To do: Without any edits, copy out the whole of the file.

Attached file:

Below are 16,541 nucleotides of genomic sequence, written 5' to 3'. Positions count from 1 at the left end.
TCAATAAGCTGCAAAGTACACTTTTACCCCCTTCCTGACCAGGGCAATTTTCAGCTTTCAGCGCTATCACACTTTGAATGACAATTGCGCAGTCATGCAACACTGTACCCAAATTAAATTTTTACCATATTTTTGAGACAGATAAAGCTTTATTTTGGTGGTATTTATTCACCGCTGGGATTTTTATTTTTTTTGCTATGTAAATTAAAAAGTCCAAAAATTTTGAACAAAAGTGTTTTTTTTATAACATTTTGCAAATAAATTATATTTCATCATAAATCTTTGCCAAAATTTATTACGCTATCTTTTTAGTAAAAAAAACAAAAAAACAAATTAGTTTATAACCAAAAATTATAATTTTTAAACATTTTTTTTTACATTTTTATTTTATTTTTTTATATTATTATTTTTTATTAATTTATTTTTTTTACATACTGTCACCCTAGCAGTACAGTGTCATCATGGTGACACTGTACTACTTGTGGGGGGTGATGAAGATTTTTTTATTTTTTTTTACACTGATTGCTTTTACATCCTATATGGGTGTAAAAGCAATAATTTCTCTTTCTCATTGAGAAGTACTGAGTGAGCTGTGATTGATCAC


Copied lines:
Below are 16,541 nucleotides of genomic sequence, written 5' to 3'. Positions count from 1 at the left end.
TCAATAAGCTGCAAAGTACACTTTTACCCCCTTCCTGACCAGGGCAATTTTCAGCTTTCAGCGCTATCACACTTTGAATGACAATTGCGCAGTCATGCAACACTGTACCCAAATTAAATTTTTACCATATTTTTGAGACAGATAAAGCTTTATTTTGGTGGTATTTATTCACCGCTGGGATTTTTATTTTTTTTGCTATGTAAATTAAAAAGTCCAAAAATTTTGAACAAAAGTGTTTTTTTTATAACATTTTGCAAATAAATTATATTTCATCATAAATCTTTGCCAAAATTTATTACGCTATCTTTTTAGTAAAAAAAACAAAAAAACAAATTAGTTTATAACCAAAAATTATAATTTTTAAACATTTTTTTTTACATTTTTATTTTATTTTTTTATATTATTATTTTTTATTAATTTATTTTTTTTACATACTGTCACCCTAGCAGTACAGTGTCATCATGGTGACACTGTACTACTTGTGGGGGGTGATGAAGATTTTTTTATTTTTTTTTACACTGATTGCTTTTACATCCTATATGGGTGTAAAAGCAATAATTTCTCTTTCTCATTGAGAAGTACTGAGTGAGCTGTGATTGATCAC